Submitted to: Plant Disease
Publication Type: Peer Reviewed Journal
Publication Acceptance Date: 8/30/1996
Publication Date: N/A
Citation: N/A Interpretive Summary: Aphanomyces root rot is the most destructive disease of peas world wide. The disease was first described in the Midwest in the 1920's and in the Pacific Northwest in the 1980's. Until recently, this disease has not yielded to any control measures, short of not growing peas in an infested field for at least 10 years. Until recently, no resistant pea germplasm or varieties with acceptability in the marketplace were available from private companies or public researchers. Pea germplasm has now been developed by ARS and by University researchers with measurable resistance to this disease. These germplasm lines also possess sufficient desirable horticultural traits so that private breeders are now using them to develop more resistant varieties. In order for commercial breeders to efficiently utilize these lines, information on how this resistance is expressed is needed to identify those progeny which possess the desirable resistant traits. This paper describes and measures this resistance in 3 ways: a) the rate of disease spread within the inoculated root system; b) the rate of pathogen buildup within inoculated roots; and c) the differences in attraction of the pathogen to the root system. By quantifying this resistance, the genetic mechanisms responsible can be identified and manipulated by private breeders. Because this disease is chronic where most peas are grown commercially in the United States, the development of commercial varieties with resistance to Aphanomyces root rot will be a great aid in stabilizing yields and quality in future processing, dry and seed pea production.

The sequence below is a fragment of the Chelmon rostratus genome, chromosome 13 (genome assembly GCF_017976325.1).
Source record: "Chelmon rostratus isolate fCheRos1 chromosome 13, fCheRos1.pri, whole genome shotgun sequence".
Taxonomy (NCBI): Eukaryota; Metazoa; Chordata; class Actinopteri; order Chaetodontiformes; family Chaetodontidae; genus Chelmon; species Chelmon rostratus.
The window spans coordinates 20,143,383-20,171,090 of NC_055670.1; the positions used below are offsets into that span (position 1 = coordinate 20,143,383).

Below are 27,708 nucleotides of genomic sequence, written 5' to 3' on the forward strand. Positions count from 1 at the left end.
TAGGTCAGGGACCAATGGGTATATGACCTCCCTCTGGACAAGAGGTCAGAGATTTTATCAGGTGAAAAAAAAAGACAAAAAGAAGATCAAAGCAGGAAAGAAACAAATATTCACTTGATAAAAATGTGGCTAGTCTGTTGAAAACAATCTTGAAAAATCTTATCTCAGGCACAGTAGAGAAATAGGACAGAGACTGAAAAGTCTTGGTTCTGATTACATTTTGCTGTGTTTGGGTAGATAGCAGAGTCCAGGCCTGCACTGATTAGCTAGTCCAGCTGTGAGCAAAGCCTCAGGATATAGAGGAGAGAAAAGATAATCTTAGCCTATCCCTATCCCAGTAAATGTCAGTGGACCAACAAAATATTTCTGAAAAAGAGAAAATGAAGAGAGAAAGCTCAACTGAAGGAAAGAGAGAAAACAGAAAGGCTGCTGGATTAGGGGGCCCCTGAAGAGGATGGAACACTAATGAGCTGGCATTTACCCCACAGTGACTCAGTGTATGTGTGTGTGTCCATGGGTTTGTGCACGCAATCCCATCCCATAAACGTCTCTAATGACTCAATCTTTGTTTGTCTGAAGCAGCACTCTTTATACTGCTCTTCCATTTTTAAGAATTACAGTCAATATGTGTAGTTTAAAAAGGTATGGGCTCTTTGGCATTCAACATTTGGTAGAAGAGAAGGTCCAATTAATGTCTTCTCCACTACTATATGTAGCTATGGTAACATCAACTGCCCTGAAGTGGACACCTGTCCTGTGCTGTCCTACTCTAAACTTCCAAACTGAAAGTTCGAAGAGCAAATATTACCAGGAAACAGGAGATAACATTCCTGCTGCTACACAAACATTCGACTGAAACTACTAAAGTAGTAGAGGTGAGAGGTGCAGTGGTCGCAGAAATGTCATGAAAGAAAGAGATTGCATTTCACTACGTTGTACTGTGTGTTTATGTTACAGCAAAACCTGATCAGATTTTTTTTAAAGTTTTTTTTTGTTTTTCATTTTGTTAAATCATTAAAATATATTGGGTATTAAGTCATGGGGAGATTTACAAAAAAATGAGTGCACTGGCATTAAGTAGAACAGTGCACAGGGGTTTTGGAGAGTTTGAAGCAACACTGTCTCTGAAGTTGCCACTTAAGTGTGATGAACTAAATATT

Technical Abstract: Previous attempts to quantify resistance in pea to Aphanomyces euteiches have involved oospore counts in infected root tips and disease severity ratings to separate resistant from susceptible lines. In a controlled environment with known zoospore inoculum levels, differences in oospore production in infected roots, rate of lesion development in taproots, and zoospore germination in seedling exudates were evident in resistant and susceptible pea lines. Indirect ELISA measurements of infected root tissue within a visible lesion revealed a positive, linear regression of lesion length on ELISA readings at 405 nm (R**2 = 0.91). Zoospore germination was reduced in seedling exudates from resistant but not from susceptible pea lines. Resistance in pea roots to A. euteiches is associated with reduced oospore production, pathogen multiplication, zoospore germination, and slower lesion development.